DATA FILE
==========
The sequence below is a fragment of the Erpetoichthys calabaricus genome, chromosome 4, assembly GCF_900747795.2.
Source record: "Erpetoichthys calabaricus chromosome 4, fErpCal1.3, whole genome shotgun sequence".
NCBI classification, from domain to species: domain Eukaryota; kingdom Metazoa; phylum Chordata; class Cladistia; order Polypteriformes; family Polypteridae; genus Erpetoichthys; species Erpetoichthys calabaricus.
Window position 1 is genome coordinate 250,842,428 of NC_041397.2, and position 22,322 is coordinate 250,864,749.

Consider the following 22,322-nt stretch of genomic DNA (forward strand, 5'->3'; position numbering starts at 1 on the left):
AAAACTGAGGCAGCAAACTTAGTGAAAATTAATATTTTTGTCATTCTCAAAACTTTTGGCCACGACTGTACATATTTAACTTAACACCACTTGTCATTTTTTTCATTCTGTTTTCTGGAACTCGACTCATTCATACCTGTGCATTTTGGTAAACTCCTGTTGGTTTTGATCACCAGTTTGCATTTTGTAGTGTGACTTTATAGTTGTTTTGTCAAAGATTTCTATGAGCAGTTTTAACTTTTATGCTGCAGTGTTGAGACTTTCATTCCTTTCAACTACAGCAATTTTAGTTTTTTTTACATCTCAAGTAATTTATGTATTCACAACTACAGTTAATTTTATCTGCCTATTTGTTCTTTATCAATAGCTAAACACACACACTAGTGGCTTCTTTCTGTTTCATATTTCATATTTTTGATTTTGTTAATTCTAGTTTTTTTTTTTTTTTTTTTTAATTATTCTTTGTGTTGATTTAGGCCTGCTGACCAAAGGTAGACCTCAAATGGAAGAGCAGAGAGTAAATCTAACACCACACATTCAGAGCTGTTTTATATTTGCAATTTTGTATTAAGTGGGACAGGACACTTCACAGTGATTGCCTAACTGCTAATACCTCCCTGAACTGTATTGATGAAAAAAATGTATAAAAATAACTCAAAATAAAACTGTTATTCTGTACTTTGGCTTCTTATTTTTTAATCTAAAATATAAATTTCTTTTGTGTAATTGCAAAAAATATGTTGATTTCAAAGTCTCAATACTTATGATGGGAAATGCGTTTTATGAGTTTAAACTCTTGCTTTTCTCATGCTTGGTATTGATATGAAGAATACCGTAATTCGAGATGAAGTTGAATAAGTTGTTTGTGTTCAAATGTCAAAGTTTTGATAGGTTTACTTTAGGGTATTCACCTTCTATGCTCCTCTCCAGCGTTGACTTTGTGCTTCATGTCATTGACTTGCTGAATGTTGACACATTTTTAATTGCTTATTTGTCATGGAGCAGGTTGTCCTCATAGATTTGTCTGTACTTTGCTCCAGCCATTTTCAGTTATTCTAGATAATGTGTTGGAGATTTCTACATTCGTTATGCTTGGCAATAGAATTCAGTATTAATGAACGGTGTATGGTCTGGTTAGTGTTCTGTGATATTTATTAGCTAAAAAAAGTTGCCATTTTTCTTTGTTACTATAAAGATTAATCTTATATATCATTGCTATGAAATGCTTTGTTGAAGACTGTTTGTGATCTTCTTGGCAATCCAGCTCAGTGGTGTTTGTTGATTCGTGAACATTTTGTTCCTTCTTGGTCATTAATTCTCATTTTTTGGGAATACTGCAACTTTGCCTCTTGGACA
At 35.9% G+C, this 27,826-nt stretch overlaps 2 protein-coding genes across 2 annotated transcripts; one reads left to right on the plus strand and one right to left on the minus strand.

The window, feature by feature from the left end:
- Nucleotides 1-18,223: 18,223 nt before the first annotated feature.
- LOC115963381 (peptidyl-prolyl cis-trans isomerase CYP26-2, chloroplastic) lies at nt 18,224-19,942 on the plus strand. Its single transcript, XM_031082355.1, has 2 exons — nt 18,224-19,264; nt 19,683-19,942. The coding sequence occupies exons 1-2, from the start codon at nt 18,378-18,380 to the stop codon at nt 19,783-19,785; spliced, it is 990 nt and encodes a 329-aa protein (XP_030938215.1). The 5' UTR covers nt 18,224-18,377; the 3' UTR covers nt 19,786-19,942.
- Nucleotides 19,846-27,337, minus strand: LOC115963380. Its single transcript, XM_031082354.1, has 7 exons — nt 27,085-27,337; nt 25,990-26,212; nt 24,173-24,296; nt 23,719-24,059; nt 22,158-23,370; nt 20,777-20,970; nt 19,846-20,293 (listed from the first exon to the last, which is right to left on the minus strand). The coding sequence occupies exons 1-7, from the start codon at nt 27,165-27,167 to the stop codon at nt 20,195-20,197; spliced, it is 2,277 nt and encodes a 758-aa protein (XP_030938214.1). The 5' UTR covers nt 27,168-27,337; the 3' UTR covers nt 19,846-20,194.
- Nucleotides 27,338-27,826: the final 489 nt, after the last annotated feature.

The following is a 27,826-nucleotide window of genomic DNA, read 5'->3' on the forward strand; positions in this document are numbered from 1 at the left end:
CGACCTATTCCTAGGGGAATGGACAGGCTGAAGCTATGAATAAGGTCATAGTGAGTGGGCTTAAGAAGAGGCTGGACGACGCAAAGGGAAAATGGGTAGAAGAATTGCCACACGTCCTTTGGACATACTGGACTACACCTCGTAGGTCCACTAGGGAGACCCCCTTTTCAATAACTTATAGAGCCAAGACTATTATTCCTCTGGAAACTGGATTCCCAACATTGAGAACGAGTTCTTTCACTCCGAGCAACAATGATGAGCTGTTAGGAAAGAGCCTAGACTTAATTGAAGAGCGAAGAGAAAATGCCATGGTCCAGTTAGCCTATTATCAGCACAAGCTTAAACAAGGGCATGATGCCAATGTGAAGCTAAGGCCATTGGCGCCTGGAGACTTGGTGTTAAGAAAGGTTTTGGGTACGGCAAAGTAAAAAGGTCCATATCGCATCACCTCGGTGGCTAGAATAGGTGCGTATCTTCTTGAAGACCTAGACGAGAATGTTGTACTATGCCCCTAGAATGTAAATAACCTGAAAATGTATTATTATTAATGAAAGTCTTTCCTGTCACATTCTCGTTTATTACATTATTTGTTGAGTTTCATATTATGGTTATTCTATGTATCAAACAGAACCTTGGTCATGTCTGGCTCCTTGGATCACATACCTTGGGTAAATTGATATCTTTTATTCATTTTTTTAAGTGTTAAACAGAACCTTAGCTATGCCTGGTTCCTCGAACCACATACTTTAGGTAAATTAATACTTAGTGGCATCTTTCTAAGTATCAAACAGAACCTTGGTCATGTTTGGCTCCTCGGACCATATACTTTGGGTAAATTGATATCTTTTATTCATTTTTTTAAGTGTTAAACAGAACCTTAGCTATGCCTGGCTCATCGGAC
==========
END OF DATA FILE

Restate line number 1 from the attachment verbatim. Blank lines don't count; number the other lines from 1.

The sequence below is a fragment of the Erpetoichthys calabaricus genome, chromosome 4, assembly GCF_900747795.2.